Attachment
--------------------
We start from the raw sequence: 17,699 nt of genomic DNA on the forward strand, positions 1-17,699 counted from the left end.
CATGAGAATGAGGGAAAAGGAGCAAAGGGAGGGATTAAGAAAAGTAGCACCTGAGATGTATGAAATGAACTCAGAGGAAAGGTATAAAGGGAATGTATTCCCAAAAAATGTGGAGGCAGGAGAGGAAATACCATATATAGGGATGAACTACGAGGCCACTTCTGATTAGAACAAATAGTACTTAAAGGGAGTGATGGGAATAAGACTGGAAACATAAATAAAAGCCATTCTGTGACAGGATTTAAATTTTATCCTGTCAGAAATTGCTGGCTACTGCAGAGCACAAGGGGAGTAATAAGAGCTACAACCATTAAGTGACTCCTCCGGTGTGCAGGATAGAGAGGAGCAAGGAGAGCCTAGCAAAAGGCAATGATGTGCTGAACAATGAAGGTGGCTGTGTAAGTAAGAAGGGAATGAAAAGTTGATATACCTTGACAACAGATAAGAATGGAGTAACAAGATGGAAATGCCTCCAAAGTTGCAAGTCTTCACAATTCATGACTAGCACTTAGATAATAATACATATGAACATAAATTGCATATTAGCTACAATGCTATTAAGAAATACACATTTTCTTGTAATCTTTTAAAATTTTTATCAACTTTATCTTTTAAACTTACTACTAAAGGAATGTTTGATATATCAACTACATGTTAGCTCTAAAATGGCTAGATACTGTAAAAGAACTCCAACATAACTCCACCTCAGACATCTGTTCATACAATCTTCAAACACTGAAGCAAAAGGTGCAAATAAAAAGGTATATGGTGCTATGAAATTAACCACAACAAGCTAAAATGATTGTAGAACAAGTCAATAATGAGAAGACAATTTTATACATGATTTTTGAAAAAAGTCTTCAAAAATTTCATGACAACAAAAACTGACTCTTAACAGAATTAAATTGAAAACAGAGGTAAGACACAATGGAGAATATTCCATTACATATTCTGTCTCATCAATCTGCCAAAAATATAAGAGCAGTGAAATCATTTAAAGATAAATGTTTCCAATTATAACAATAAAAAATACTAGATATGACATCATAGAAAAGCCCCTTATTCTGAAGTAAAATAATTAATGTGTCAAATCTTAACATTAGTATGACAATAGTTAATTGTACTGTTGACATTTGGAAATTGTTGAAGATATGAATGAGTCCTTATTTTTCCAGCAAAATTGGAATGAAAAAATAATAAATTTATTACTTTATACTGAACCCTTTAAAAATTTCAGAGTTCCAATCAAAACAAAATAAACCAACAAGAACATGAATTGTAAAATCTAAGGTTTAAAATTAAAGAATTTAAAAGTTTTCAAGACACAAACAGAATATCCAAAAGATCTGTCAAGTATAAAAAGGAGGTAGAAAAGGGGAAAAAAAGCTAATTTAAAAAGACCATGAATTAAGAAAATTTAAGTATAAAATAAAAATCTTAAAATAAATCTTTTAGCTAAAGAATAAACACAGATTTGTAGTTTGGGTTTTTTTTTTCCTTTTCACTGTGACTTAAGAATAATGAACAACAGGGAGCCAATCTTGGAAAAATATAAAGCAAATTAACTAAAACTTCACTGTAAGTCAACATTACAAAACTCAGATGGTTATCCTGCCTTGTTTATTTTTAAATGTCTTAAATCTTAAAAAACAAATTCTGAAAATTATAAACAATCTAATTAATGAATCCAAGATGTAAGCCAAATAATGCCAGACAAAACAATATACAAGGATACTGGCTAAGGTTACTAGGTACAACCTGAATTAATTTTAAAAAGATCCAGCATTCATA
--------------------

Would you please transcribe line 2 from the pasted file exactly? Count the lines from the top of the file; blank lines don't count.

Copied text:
CATGAGAATGAGGGAAAAGGAGCAAAGGGAGGGATTAAGAAAAGTAGCACCTGAGATGTATGAAATGAACTCAGAGGAAAGGTATAAAGGGAATGTATTCCCAAAAAATGTGGAGGCAGGAGAGGAAATACCATATATAGGGATGAACTACGAGGCCACTTCTGATTAGAACAAATAGTACTTAAAGGGAGTGATGGGAATAAGACTGGAAACATAAATAAAAGCCATTCTGTGACAGGATTTAAATTTTATCCTGTCAGAAATTGCTGGCTACTGCAGAGCACAAGGGGAGTAATAAGAGCTACAACCATTAAGTGACTCCTCCGGTGTGCAGGATAGAGAGGAGCAAGGAGAGCCTAGCAAAAGGCAATGATGTGCTGAACAATGAAGGTGGCTGTGTAAGTAAGAAGGGAATGAAAAGTTGATATACCTTGACAACAGATAAGAATGGAGTAACAAGATGGAAATGCCTCCAAAGTTGCAAGTCTTCACAATTCATGACTAGCACTTAGATAATAATACATATGAACATAAATTGCATATTAGCTACAATGCTATTAAGAAATACACATTTTCTTGTAATCTTTTAAAATTTTTATCAACTTTATCTTTTAAACTTACTACTAAAGGAATGTTTGATATATCAACTACATGTTAGCTCTAAAATGGCTAGATACTGTAAAAGAACTCCAACATAACTCCACCTCAGACATCTGTTCATACAATCTTCAAACACTGAAGCAAAAGGTGCAAATAAAAAGGTATATGGTGCTATGAAATTAACCACAACAAGCTAAAATGATTGTAGAACAAGTCAATAATGAGAAGACAATTTTATACATGATTTTTGAAAAAAGTCTTCAAAAATTTCATGACAACAAAAACTGACTCTTAACAGAATTAAATTGAAAACAGAGGTAAGACACAATGGAGAATATTCCATTACATATTCTGTCTCATCAATCTGCCAAAAATATAAGAGCAGTGAAATCATTTAAAGATAAATGTTTCCAATTATAACAATAAAAAATACTAGATATGACATCATAGAAAAGCCCCTTATTCTGAAGTAAAATAATTAATGTGTCAAATCTTAACATTAGTATGACAATAGTTAATTGTACTGTTGACATTTGGAAATTGTTGAAGATATGAATGAGTCCTTATTTTTCCAGCAAAATTGGAATGAAAAAATAATAAATTTATTACTTTATACTGAACCCTTTAAAAATTTCAGAGTTCCAATCAAAACAAAATAAACCAACAAGAACATGAATTGTAAAATCTAAGGTTTAAAATTAAAGAATTTAAAAGTTTTCAAGACACAAACAGAATATCCAAAAGATCTGTCAAGTATAAAAAGGAGGTAGAAAAGGGGAAAAAAAGCTAATTTAAAAAGACCATGAATTAAGAAAATTTAAGTATAAAATAAAAATCTTAAAATAAATCTTTTAGCTAAAGAATAAACACAGATTTGTAGTTTGGGTTTTTTTTTTCCTTTTCACTGTGACTTAAGAATAATGAACAACAGGGAGCCAATCTTGGAAAAATATAAAGCAAATTAACTAAAACTTCACTGTAAGTCAACATTACAAAACTCAGATGGTTATCCTGCCTTGTTTATTTTTAAATGTCTTAAATCTTAAAAAACAAATTCTGAAAATTATAAACAATCTAATTAATGAATCCAAGATGTAAGCCAAATAATGCCAGACAAAACAATATACAAGGATACTGGCTAAGGTTACTAGGTACAACCTGAATTAATTTTAAAAAGATCCAGCATTCATA